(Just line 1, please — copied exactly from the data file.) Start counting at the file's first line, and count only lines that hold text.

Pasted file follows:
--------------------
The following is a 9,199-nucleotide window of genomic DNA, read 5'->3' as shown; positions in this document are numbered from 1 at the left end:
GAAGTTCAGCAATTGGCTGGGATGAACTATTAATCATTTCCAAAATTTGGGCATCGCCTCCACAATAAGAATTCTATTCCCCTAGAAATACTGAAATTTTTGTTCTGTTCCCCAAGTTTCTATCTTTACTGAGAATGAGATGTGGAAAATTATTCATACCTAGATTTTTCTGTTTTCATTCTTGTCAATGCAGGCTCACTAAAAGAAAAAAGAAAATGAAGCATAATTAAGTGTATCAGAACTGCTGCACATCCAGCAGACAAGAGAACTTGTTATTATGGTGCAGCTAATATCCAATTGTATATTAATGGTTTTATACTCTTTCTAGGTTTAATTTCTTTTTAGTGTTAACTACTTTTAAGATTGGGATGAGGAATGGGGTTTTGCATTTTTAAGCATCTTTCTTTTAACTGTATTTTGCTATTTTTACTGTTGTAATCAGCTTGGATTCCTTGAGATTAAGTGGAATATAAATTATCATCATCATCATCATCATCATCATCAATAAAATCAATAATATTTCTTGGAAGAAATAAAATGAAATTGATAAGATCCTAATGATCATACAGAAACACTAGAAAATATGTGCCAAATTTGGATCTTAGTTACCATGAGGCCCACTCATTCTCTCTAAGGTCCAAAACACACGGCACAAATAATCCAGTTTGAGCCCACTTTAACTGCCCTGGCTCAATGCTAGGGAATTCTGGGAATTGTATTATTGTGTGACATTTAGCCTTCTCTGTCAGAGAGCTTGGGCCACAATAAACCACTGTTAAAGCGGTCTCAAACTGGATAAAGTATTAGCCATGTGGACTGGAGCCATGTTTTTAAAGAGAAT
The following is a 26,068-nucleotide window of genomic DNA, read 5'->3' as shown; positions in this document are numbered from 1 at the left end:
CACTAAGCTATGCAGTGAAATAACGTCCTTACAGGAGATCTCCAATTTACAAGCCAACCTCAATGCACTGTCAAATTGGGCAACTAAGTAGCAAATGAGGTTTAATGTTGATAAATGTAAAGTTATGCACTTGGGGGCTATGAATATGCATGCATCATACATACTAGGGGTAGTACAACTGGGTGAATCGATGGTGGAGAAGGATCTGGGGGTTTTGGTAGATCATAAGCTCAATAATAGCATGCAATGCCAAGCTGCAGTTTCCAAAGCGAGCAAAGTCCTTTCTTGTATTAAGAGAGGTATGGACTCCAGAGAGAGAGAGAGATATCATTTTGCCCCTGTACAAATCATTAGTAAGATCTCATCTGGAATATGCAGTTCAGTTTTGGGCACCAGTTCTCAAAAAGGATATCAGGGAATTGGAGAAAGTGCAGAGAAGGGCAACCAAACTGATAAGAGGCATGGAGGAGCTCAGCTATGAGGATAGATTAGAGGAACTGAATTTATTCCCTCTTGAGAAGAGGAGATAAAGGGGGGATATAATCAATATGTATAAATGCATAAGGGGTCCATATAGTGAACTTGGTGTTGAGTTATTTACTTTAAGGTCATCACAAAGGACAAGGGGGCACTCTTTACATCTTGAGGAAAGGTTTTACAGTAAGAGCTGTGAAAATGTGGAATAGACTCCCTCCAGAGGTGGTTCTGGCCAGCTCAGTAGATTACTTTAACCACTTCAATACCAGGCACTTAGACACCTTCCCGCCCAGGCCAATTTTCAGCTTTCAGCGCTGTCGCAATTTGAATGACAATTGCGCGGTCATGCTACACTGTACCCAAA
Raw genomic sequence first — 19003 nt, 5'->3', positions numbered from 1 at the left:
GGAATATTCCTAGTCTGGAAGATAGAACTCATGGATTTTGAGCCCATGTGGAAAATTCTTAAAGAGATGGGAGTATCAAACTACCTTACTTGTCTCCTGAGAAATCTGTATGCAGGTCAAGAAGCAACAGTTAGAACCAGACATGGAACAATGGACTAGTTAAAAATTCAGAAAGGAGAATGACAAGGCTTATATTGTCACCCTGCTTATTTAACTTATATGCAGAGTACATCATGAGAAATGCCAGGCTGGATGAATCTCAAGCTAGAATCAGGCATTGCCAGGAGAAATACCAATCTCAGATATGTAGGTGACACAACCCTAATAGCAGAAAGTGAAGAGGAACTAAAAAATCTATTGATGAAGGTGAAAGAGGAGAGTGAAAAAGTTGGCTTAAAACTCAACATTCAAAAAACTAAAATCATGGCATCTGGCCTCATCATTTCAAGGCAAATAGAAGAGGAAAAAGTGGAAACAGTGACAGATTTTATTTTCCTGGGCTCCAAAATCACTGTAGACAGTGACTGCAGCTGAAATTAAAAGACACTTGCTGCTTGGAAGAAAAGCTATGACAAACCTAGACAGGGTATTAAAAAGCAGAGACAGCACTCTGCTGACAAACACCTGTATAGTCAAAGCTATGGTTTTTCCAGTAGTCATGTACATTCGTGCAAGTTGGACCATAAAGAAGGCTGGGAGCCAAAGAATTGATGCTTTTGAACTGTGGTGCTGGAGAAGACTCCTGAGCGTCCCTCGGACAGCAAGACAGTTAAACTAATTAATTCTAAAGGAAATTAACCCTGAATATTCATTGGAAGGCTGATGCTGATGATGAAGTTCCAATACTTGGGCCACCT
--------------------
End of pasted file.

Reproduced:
The following is a 9,199-nucleotide window of genomic DNA, read 5'->3' as shown; positions in this document are numbered from 1 at the left end: